Have baby will travel

Now we are out and about, we have been experimenting with our transportation options and whether to buggy or sling and the various merits and demerits of each combination when venturing further afield.

Our first adventures were to a retail park. There is something soothing about the mass consumerism of strip malls in a retail park. The easiest transportation option by far is the car – you are nicely self-contained with as much clobber as you desire and are free from the public distain for crying babies. And, not that I have done it, but you could quite easily park up and breastfeed. Plus there is often parent & child parking near the store. Bliss.

I pottered around the shops with Elphie asleep in her sling, but think this would have been equally easy with a buggy, and with my car at hand I could dispense with shopping as I went so didn’t have to cart too much around.

I don’t think it makes much difference on a bus. With a sling you can hop on and go and sit in any old seat, but it could get hot for her if the bus is stuck in traffic in hot weather. With a buggy you have to park up and if all spots are full then wait for the next bus and you might need to stand if the seats adjacent to the buggy park are taken. The key is what you are doing the other end and if you need the storage space the buggy has to offer. If it’s a big shopping trip or an all day excursion to a park then the buggy would win out. Otherwise I would sling it.

Then come the tube / trains.

Our first foray into this world was before we got the buggy so Elphie’s first trip into central London was in a sling. The advantage of a sling on the tube is its superior ability to cope with stairs. The tube was not built for those transported on wheels so if your were on your own with a buggy, you would have to make sure you used stations where you could avoid stairs (for which TfL provide a helpful guide although it rather bizarrely ignores the presence of the Overground line as if it didn’t exist). Where the sling falls down is in the hot weather the tube gets very hot and babies wrapped in layers of material in a sling even hotter – so she was quite a red and sweaty baby when we were able to extract her for a breather. Probably we should have just released her while on the tube and coped with the increased likelihood of a temper tantrum until we bundled her back up again at the penultimate stop on our journey (to avoid adding unnecessary panic to the tube exiting experience). So the sling was fine but not totally ideal.

How about the buggy? Sometimes it is convenient to have the buggy, either because you want to take a lot of stuff with you (presents, expressed milk, breastfeeding pillow etc) or because you are coming back by car and want the car seat with you (you can take a baby in a taxi without a car seat but it wouldn’t be massively safe – our neighbour who drives a black cab says he often has buggies in the back of his cab though!). But taking a buggy requires more forethought and skill.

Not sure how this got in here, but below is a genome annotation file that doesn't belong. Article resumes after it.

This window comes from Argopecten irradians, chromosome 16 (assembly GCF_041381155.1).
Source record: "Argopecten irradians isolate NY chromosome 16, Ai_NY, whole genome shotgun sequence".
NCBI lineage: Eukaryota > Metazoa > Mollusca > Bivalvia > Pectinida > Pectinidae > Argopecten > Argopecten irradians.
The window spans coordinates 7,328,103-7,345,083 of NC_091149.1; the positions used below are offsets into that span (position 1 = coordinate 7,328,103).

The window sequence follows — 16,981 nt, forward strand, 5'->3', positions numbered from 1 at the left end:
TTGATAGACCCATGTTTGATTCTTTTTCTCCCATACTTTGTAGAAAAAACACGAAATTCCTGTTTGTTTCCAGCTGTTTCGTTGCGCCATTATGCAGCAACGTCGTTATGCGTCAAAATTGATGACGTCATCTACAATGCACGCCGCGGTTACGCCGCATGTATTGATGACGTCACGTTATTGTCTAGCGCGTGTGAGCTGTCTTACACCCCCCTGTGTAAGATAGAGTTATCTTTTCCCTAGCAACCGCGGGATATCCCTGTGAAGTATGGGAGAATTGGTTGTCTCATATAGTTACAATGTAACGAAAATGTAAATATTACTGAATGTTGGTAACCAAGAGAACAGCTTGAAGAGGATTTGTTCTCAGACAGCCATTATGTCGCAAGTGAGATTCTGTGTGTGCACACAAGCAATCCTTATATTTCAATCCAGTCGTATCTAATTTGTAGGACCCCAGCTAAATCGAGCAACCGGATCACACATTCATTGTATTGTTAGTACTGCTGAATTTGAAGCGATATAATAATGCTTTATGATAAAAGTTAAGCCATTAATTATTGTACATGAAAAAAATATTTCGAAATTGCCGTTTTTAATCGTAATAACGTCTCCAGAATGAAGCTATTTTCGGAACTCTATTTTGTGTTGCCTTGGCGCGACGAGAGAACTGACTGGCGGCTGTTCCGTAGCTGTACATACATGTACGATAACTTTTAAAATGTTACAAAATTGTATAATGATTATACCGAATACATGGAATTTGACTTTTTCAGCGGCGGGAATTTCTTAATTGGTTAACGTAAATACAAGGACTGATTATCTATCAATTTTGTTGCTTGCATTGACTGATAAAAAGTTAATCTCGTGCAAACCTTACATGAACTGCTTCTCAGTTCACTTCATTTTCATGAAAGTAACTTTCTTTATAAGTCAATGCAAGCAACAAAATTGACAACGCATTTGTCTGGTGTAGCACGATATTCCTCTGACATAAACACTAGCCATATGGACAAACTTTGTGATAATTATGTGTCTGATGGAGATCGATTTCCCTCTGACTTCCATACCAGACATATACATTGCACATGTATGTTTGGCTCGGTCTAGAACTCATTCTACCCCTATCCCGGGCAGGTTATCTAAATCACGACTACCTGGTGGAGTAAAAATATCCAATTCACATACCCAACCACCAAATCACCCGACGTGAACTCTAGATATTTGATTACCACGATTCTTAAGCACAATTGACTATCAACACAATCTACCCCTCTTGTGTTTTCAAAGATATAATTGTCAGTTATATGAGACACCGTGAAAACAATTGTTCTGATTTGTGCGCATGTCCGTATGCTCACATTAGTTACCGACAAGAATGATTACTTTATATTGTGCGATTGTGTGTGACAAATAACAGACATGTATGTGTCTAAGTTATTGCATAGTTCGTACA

Our first trip on the trains with buggy I had all thought out. I had thought through the access at our local station – one side would be fine but if we needed to go in the opposite direction then Jocelyn, who was accompanying me, would need to help me carry the buggy over the overpass. Then we just needed to interchange at one major station and exit at another – both of which had stair free access, simples. Just one problem – mind the gap!

So what I had not thought through was how to get off the train at the first station. MrCath would later point out that most women with buggies exit backwards, but with the car seat currently facing backwards in the buggy that would leave her dangling as if on a ride at Alton Towers. Either way, I hadn’t even considered that option at the time, so instead went forwards. Except I misjudged the gap and so didn’t hit the platform when I was expecting to, panicking I drew back to try again and in doing so must have clipped the front of the buggy on the train. I went to go again, this time with Jocelyn at the front to carry the buggy out. She went to lift the front…

“You’ve lost your wheels?”
“Your front wheels have come off”
“Where are they?!”
“Um… On the train tracks”

It was lucky Jocelyn was there, otherwise oblivious to my lack of front wheels I would have been trying to manoeuvre the buggy onto the platform sans wheels and who knows what disasters would have occurred! So how had this happened? Apparently the buggy has quick release buttons for the front wheels on the back of them. I must have clipped these as I withdrew back into the train, sending the wheels efficiently flying into the gap to the train tracks below.

Luckily, the train terminated at the station so I was able to leave the buggy being propped up by Jocelyn and go and find the train driver. He quick-mindedly suggested getting the information desk to locate someone with a rubbish picker and use that to pick the wheels up from the tracks. Luckily a man with a rubbish picker was chatting to someone next to the information desk and the train driver kindly rescued my wheels. But what a panic I was in – my lovely new buggy with no wheels stranded at an interchange station; and what would have happened if I had been alone?!

All’s well that ends well, and although I suspect I will have a preference for using a sling on a train, sometimes the need for buggy will be unavoidable. In future I think I will either lift the whole buggy off the train (the advantage of a light buggy), turn her around in advance so I can go backwards, or take the car seat off and carry baby and buggy off separately.

But if you combine this with the accidental choice of the “quiet coach” for the journey on the way back with a potentially screaming baby, I think train travel is too fraught with the probability of disaster.

I’ll stick with road transportation for now…

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